Take any given day. Count the hours that you are awake in that day. Then count how many hours of that day you did something truly valuable.
And how many hours you just plain wasted.
This discourse is not an admonishment against wasting time. It is not a sermon telling you that you should stop wasting time.
It is an objective analysis as to the fundamental reason that human beings waste time.
We waste literally hundreds of hours per month. We waste at least 8 months out of every year. And we likely waste well more than 70% of our lives.
In answering that, let’s examine those periods of time that are not wasted.
What are those periods of time?
Those are the periods of time in which we are engaged. In which we are inspired. In which we are lost in a particular endeavor. In which we are given to heavy concentration.
This must, by deduction, mean that the vast majority of our lives is spent in an un-inspired and un-engaged state.
I don’t think anyone would dispute this.
I’m all about letting a grand question create a grand quest.
Here, then, is the grand question:
For the person who is so inclined, is it possible for him to live a life in which he is engaged or inspired or in concentration at every moment during the day?
The answer that an individual gives to this question will determine the path he wishes to walk. Whether it is the path of time wastage, or the path to unending concentration/inspiration/engagement.
I do not recommend one or the other. It is an open question for you to ask yourself.
The remainder of this discourse, however, applies to the one who is captivated by this idea.
If you are not, you will limit yourself to a purely intellectual analysis as to whether or not it is possible and why or why not. And intellectual discussions don’t interest me.
I’m interested only in matters of the heart. I find the brain to be incredibly overrated.
The truth is this: Possibility and impossibility only arise once the question is Sincerely Explored.
What if tomorrow was going to be a day filled with concentration from one end to the other?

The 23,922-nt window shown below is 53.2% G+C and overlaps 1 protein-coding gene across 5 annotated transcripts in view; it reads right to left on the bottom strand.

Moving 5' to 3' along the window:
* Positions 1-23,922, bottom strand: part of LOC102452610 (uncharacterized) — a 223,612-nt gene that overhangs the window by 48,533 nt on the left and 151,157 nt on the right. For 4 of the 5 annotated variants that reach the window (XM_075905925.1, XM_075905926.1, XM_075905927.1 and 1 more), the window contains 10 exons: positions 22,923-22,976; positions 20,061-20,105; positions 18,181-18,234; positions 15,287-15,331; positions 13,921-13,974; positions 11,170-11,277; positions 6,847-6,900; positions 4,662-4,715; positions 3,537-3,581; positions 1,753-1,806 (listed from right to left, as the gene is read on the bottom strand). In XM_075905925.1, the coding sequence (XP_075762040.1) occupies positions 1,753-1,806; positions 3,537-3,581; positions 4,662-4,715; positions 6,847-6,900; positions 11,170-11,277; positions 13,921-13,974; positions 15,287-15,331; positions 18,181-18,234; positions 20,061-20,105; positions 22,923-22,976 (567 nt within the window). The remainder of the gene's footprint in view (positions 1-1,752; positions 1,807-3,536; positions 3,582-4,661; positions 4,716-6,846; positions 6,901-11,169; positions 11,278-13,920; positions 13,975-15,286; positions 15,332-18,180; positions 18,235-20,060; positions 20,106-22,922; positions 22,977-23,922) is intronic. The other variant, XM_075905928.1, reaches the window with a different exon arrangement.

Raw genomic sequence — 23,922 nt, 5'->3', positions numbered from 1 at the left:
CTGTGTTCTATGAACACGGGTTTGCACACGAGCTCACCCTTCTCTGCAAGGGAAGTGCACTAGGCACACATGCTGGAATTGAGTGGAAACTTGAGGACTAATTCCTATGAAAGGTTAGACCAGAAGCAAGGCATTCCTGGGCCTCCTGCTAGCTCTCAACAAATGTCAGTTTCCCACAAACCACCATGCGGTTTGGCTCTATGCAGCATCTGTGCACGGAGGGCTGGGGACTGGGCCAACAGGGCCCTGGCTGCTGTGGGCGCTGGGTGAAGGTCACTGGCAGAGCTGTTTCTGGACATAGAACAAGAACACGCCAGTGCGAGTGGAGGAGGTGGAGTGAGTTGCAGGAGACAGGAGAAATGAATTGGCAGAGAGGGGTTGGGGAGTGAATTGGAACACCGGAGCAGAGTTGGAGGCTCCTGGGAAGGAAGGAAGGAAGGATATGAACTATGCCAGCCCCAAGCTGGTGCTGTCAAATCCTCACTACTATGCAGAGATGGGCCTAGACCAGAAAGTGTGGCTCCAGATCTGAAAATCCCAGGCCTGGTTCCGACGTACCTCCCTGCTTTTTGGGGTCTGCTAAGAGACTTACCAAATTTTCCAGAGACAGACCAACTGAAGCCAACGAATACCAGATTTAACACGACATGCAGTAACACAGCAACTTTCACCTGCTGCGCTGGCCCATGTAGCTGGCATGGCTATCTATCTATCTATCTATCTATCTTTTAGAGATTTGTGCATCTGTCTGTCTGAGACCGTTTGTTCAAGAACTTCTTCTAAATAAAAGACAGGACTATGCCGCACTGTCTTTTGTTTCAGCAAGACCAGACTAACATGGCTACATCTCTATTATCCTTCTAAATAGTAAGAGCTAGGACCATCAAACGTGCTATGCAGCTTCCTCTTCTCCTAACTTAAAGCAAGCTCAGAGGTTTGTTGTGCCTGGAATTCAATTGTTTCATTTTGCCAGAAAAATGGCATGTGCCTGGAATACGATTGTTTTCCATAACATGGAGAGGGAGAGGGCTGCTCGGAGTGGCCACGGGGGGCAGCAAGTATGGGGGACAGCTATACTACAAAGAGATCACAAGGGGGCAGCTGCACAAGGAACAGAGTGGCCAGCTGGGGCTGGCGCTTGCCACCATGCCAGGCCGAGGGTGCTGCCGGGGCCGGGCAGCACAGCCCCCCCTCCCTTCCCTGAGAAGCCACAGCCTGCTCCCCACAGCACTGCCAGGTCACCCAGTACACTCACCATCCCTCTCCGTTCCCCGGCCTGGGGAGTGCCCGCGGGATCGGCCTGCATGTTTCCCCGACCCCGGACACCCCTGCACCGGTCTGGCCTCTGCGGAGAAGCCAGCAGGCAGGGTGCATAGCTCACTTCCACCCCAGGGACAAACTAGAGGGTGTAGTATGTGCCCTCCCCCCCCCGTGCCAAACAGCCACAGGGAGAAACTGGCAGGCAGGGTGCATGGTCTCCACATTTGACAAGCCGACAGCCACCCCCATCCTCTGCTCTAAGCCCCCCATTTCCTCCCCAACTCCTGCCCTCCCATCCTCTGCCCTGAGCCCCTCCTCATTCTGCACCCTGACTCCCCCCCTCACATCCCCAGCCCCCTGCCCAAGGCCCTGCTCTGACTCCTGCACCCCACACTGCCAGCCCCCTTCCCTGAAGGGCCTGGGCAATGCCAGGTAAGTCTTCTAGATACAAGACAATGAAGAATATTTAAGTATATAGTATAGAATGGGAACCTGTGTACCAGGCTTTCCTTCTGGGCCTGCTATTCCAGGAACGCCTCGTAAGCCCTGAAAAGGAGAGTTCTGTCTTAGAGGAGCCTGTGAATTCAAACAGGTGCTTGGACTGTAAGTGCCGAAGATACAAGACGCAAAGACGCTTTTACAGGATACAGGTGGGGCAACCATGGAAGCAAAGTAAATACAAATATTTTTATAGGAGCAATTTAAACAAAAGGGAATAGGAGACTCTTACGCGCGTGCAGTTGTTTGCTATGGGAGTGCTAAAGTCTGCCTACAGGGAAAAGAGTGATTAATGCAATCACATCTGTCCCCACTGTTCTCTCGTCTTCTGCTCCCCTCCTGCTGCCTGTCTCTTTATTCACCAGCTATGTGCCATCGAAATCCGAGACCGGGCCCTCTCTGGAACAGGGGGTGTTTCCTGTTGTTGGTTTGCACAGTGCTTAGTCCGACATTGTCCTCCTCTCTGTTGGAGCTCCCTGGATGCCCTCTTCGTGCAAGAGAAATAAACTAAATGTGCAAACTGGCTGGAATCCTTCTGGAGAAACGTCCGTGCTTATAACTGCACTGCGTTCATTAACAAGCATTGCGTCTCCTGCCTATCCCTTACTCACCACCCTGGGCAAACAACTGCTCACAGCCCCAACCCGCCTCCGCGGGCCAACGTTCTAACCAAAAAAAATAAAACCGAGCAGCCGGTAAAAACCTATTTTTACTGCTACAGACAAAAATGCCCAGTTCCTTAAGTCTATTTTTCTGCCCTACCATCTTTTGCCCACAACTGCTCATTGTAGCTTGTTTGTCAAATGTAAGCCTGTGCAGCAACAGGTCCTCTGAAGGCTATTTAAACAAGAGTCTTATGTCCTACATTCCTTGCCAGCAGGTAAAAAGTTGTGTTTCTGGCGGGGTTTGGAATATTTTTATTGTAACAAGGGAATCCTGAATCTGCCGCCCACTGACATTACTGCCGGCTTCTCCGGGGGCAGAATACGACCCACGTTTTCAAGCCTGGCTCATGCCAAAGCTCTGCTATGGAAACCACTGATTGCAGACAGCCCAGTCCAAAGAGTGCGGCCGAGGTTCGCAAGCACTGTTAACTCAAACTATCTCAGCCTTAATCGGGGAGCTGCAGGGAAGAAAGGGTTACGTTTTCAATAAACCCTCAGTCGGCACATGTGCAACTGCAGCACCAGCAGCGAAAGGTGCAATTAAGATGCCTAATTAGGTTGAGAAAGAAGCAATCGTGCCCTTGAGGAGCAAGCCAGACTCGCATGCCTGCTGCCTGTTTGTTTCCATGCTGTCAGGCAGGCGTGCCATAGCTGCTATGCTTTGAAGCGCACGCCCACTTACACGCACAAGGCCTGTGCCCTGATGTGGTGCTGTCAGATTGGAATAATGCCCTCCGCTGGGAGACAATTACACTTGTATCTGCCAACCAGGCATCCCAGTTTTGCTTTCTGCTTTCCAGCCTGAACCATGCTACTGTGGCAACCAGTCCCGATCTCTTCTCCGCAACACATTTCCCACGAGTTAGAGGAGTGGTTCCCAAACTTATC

What if there was going to be no down time?
What if inspiration was to consume you in some form or fashion from the moment you awoke until the moment you rested your head on the pillow at night?
What if the concept of boredom suddenly vanished?
What if tomorrow was going to be a day that you had truly never seen before?
The truth, my friend, is that we live on the outskirts of life. We spend our entire lifetime deliberating whether or not we should enter the mysterious void.
To be resolute in entering or resolute in avoiding it would be far better than a life of ambivalence.
What if you decided that you were so captivated by the idea of living this way that you would not give yourself even a moment’s reprieve from concentration?
Some will say that this is not possible as it will result in burn out.
They will say it is too difficult.
They will say that the effort is too gargantuan.
To which I will respond, “You are correct, my friend. For if you feel this way, this is precisely how it will be FOR YOU.”
We waste time because it is okay with us to do so.
We waste our lives because we have become accustomed to doing so.
And we have become accustomed to doing so because we have never asked ourselves The Great Question.
And because we have never asked ourselves The Great Question, we live reflexive and automatized lives.
And quite frankly, this is not a life at all.
For Zombies only exude the semblance of life.
The reason that we waste time is because Living Life is very low on our list of priorities.
And Living Routines is very high on the list.
We are addicted to what we must do next. We are addicted to our chores. We are addicted to crossing the T’s and tying together loose ends.
Our days are literally nothing more than an event-filled list of To-Do’s.
That is literally all there is for us.
And if that is all there is for us, why wouldn’t we waste as much time as we possibly can?
Man does not waste that which he considers valuable.
And if he considers his life to be a list of petty, routine wanderings, then it stands perfectly to reason why he would waste it.
In fact, I don’t blame him one bit for doing so.
Let me tell you a little secret: It is because man deems the daily chores and events of his life as MEANINGFUL that he lives a lifeless life.
If everything had no meaning for him, his life would become a play.
But “meaning” turns his poetry into a stale prose.
If your achievements meant nothing to you, you would achieve more.
If your work meant nothing to you, you would never tire.
Meaning is the intellectualization of life.
Rather than fly through the heavens, man is relegated to his well-appointed room with a nine-foot ceiling.
Man cannot see what is right in front of him.
He cannot feel what is immediately within him.
For he is too preoccupied considering its Meaning.
And it is this preoccupation that costs him all of his time.
And the whole of his life.